According to Dr. Steele Flippin, Generation Z values faith and happiness more than baby boomers, Generations X, and Y. Generation Z also places greater value on work-life balance and has more significant concerns about going into debt. Their differing values may also influence how they view retirement.
The Morningstar study suggested that Generation Z has a much different view of retirement lifestyle. Its members also place a non-financial value on work. According to the study, 60% of Generation Z wants to continue working, including without pay, in retirement. However, past studies have shown that only 25% of Generation X, 34% of Generation Y, and 25% of Baby Boomers share this vision.
How can we help?
Every generation should want the one that follows it to make progress. Generation Z’s optimism may be what is needed to help overcome retirement challenges in a rapidly changing world. However, members of this group still need help.
Although Generation Z values education and has a wealth of information at its fingertips, many of its members struggle to understand where or how to begin learning about personal finance. This group has little experience with budgeting, investing, and planning. They are not alone as only 30% of the population is financially literate. Many of them did not grow up in an environment where financial literacy was part of a school curriculum. In addition, many have not had or witnessed interactions with a financial advisor.
The good news is Generation Z appears to be open to conversations about retirement. According to the same Morningstar study, 50% of Generation Z’ers have had conversations with their parents about retirement. In addition, 23% of them have conversations frequently. The data suggest that members of Generation Z are having retirement conversations more frequently than members of Generation X, Generation Y, and Baby Boomers.
This generation appears to be very curious, and we should help them convert their curiosity into solid financial plans that can lead to success. If you have not already done so, you can help by doing the following:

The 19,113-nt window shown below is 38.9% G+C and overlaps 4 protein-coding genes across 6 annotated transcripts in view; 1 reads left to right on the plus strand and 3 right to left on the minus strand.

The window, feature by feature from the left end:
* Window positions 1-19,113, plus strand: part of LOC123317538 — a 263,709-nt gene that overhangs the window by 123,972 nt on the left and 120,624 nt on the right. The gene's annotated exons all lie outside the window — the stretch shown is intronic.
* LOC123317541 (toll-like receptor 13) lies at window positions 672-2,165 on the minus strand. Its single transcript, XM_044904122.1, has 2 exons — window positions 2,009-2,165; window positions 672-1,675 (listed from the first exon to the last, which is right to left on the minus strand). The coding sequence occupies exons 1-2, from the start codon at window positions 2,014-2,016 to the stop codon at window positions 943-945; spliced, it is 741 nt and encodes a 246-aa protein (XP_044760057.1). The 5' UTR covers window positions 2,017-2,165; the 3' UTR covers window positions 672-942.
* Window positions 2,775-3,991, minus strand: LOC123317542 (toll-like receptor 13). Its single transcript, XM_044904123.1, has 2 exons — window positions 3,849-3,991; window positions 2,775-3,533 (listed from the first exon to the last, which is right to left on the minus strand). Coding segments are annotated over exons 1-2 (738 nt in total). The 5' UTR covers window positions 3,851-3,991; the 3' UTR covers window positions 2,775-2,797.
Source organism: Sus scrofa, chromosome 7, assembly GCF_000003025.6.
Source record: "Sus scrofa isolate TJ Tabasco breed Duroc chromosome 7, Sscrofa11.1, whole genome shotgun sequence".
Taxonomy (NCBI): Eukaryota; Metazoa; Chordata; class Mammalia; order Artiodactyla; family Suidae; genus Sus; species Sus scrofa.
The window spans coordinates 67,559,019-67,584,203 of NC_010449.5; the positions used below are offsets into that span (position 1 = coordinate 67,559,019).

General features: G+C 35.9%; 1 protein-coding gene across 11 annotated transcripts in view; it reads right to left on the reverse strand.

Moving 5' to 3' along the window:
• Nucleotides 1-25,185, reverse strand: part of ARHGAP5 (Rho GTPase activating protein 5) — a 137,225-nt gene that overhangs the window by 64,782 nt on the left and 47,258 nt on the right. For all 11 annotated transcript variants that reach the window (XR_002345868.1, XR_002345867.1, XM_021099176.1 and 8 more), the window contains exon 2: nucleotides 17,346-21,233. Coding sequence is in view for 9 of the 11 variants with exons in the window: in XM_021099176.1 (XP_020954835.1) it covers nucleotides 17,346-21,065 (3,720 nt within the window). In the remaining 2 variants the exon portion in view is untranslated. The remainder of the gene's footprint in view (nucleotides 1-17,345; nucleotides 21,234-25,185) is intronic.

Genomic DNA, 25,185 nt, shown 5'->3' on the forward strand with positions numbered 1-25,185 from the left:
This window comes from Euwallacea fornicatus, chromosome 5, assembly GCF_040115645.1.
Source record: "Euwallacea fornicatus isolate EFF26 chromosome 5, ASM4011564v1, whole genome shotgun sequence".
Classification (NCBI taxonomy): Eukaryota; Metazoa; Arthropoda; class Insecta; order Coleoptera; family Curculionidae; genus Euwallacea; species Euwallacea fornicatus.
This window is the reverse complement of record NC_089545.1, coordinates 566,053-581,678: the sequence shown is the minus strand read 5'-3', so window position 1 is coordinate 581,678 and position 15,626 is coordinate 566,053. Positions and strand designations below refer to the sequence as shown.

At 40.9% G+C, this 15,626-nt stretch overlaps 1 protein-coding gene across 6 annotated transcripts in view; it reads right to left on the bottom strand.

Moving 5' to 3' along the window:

- Initiate a non-threatening financial conversation with the young people you know. Financial conversations can be difficult, especially if younger people think you are telling them what to do. Instead, share the lessons you have learned and the advice you would give your younger self.
- Share newspaper clippings, podcasts, and books you think are helpful. Find information they can digest quickly, so they do not become overwhelmed and disengage. Also, offer them the option of discussing them with you.
- Introduce them to your financial advisor. If your privacy is an issue, you and your advisor can explain the benefits of your relationship without going into details about your net worth. The purpose of the conversation is for them to learn where and how to start the conversation.
- Encourage them to contribute to retirement accounts sooner rather than later. Compound growth in an investment account produces great benefit over time.
Mesirow has provided financial advice to individuals and families for 85 years. We are here to help every generation reach their financial goals.
Published January 2024